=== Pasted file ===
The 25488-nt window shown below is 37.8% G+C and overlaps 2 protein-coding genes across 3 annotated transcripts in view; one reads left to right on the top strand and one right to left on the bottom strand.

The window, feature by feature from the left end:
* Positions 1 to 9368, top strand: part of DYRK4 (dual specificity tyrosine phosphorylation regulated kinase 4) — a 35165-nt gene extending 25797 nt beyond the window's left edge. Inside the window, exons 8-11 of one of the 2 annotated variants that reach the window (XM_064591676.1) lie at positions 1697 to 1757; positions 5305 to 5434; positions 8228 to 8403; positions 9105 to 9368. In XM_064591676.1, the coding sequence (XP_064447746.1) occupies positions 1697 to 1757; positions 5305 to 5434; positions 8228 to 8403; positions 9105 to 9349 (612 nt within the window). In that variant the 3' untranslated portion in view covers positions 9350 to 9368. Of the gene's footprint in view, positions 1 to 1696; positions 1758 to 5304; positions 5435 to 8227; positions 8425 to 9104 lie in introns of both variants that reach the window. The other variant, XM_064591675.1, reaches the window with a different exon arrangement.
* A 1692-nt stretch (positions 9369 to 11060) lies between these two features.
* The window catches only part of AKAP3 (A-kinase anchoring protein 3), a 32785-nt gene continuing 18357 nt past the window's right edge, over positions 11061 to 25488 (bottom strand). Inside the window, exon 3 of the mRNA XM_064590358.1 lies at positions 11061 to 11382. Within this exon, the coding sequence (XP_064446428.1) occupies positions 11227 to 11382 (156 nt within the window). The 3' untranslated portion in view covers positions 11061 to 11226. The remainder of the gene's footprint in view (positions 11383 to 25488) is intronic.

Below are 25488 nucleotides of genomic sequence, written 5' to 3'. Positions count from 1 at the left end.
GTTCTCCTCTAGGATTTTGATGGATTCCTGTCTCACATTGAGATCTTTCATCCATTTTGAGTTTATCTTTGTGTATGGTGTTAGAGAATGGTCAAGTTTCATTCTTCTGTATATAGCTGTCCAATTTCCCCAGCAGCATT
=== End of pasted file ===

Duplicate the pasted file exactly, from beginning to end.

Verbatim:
The 25488-nt window shown below is 37.8% G+C and overlaps 2 protein-coding genes across 3 annotated transcripts in view; one reads left to right on the top strand and one right to left on the bottom strand.

The window, feature by feature from the left end:
* Positions 1 to 9368, top strand: part of DYRK4 (dual specificity tyrosine phosphorylation regulated kinase 4) — a 35165-nt gene extending 25797 nt beyond the window's left edge. Inside the window, exons 8-11 of one of the 2 annotated variants that reach the window (XM_064591676.1) lie at positions 1697 to 1757; positions 5305 to 5434; positions 8228 to 8403; positions 9105 to 9368. In XM_064591676.1, the coding sequence (XP_064447746.1) occupies positions 1697 to 1757; positions 5305 to 5434; positions 8228 to 8403; positions 9105 to 9349 (612 nt within the window). In that variant the 3' untranslated portion in view covers positions 9350 to 9368. Of the gene's footprint in view, positions 1 to 1696; positions 1758 to 5304; positions 5435 to 8227; positions 8425 to 9104 lie in introns of both variants that reach the window. The other variant, XM_064591675.1, reaches the window with a different exon arrangement.
* A 1692-nt stretch (positions 9369 to 11060) lies between these two features.
* The window catches only part of AKAP3 (A-kinase anchoring protein 3), a 32785-nt gene continuing 18357 nt past the window's right edge, over positions 11061 to 25488 (bottom strand). Inside the window, exon 3 of the mRNA XM_064590358.1 lies at positions 11061 to 11382. Within this exon, the coding sequence (XP_064446428.1) occupies positions 11227 to 11382 (156 nt within the window). The 3' untranslated portion in view covers positions 11061 to 11226. The remainder of the gene's footprint in view (positions 11383 to 25488) is intronic.

Below are 25488 nucleotides of genomic sequence, written 5' to 3'. Positions count from 1 at the left end.
GTTCTCCTCTAGGATTTTGATGGATTCCTGTCTCACATTGAGATCTTTCATCCATTTTGAGTTTATCTTTGTGTATGGTGTTAGAGAATGGTCAAGTTTCATTCTTCTGTATATAGCTGTCCAATTTCCCCAGCAGCATT